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OPINION: Monsters among us

March 24, 2011

Michael Woodmansee should not be freed.


Looking at my five-year-old son’s fingers triggered a chain of thoughts about the Michael Woodmansee case in church this past Sunday. His are small fingers that have recently lost the dimple near the knuckle that seems to mark his passage out of toddlerhood into full-fledged boyhood. They were wrapped gently around the back of his mother’s neck; and those fingers – and that loving gesture – struck me as heartbreakingly innocent. Unfortunately, I saw them as not just the perfect hands of my beloved son but as vulnerable entities as well.

Thanks to the presence of evil in people like Michael Woodmansee, I have to live with the presence of my son’s vulnerability. I cannot imagine what it has to be like to be John Foreman and have to live with the knowledge another human being killed and cannibalized his son, Jason. Only others who have lost their children to monsters can only know that feeling in its awful entirety. It is a horrible club of haunted members, and just the fact that I qualify for its possible inclusion as a father of vulnerable children – and all children are vulnerable to the psychopathic and the fiendish – fills me with both rage and sadness.
Michael Woodmansee once had the fingers of a five-year-old, just like Jason Foreman. Did they look any different from other children’s fingers? Could they have had dimples? Could you look at those fingers and know they were capable of unspeakable acts? How do such fingers, innocent of wrongdoing at that age, morph from the fingers of a hand that tenderly strokes a puppy or plays with a toy to the fingers of a hand that takes another human being by savage force and holds him close while his other hand thrusts a knife into his heart? And, perhaps most importantly, can we recognize such a malevolent presence before its violence can be manifested?
Because of a state law that shortens the sentences of inmates with good behavior and prison jobs, Woodmansee, now 52, is due to be released this August after serving only 28 years for the crime of extinguishing the entire life of a five-year-old who never made it to six. There are obviously a host of questions about how someone can ever walk freely on this earth after such an atrocity. Foremost among them perhaps being, how can someone who performed such a demonic deed can ever again have his name mentioned in the same sentence as the term “good behavior”? What is the context for this beast’s good behavior – the fact he didn’t eat anybody in the last 28 years? Is he – or can anyone guilty of such crimes ever be – rehabilitated? Is he mentally competent – and that does that even matter given the scope of his acts?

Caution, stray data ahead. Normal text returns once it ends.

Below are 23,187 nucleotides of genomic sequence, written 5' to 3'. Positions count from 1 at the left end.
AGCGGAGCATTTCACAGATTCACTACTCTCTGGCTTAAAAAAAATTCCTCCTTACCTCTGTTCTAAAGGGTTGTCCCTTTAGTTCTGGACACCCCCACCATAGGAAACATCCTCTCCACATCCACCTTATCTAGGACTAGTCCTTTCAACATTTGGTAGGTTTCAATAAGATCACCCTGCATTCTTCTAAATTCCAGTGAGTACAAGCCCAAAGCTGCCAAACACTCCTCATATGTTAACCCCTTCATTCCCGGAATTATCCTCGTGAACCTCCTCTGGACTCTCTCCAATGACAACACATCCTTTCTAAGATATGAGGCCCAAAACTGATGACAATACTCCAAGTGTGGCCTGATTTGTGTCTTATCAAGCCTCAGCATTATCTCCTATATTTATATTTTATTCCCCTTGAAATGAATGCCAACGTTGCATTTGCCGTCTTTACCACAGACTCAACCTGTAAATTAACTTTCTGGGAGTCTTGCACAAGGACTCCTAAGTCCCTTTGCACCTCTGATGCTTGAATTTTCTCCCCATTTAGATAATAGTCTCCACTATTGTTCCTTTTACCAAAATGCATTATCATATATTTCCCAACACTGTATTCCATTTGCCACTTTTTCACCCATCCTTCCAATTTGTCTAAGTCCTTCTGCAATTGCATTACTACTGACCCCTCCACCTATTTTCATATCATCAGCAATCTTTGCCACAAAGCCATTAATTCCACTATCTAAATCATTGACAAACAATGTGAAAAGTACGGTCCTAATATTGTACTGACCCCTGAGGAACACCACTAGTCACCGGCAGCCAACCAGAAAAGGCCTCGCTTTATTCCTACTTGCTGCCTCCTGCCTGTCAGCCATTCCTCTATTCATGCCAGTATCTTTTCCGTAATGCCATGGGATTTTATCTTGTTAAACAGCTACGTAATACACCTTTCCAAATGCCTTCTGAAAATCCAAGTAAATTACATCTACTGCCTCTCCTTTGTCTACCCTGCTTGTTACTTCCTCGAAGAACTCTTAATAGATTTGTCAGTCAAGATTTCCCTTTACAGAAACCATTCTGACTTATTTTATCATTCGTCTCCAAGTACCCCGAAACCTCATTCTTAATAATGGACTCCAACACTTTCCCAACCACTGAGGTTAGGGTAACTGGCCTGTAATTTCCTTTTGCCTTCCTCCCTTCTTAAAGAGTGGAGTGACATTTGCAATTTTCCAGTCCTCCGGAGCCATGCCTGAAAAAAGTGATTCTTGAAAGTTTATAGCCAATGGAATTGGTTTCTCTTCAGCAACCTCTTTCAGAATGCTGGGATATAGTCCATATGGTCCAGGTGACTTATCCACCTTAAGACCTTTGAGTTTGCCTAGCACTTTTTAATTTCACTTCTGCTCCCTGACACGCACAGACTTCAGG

These and other questions will be decided by psychiatrists who will decide if Woodmansee meets the “very narrow” (in the words of the Attorney General’s office) definition of the terms by which he could be kept incarcerated by reason of mental incompetence.
But where does that leave the rest of us? We know there are depraved malignancies such as Michael Woodmansee who walk amongst us and maybe the news surrounding his impending release from prison is a good reminder that we need to be aware if such evil. We need to be vigilant about aberrant behavior and make the protection of our children a constant priority in our everyday activities every day. I heard a story retold in church about an incident during the Serbian-Croatian War in which a child was struck by a sniper’s bullet in a public square. As she fell, a reporter dropped his pen and pad and ran to the child, who was being cradled by a man who screamed, “My child is still breathing, get help!
A car sped to the child, who the reporter and the man holding her loaded into the back seat as the car pulled away to the hospital. “Drive faster, my child is breathing but her heart is beating fainter.” As it pulled into the hospital courtyard, the man screamed, “Hurry, my child is getting cold; we need to save her!”
The child did not make it. And later as the reporter was washing the blood from his hands in the hospital bathroom, the man who had held the child with him during their wild ride to the emergency room joined him. “I am so sorry about your daughter,” the reporter stammered.
“She was not my child,” the man replied.
“I thought by the way you risked your life by running to her she was your daughter,” the reporter said.
“Oh, but aren’t they all our children?” the man asked.
And yes, the man was right: all of our children, those such as Jason Foremen, are vulnerable and unable to fend for themselves when confronted by dangers they cannot begin to imagine or understand. Their tiny fingers need to be clutched by our larger, stronger fingers as they begin to wend their way through life. Because there are monsters like Michael Woodmansee loose, even if he is one monster who is hopefully kept incarcerated.

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"Monsters" editorial

March 24, 2011 by palexan1, 4 years 36 weeks ago
Comment: 117

Enjoyed this piece of writing. Thank you.


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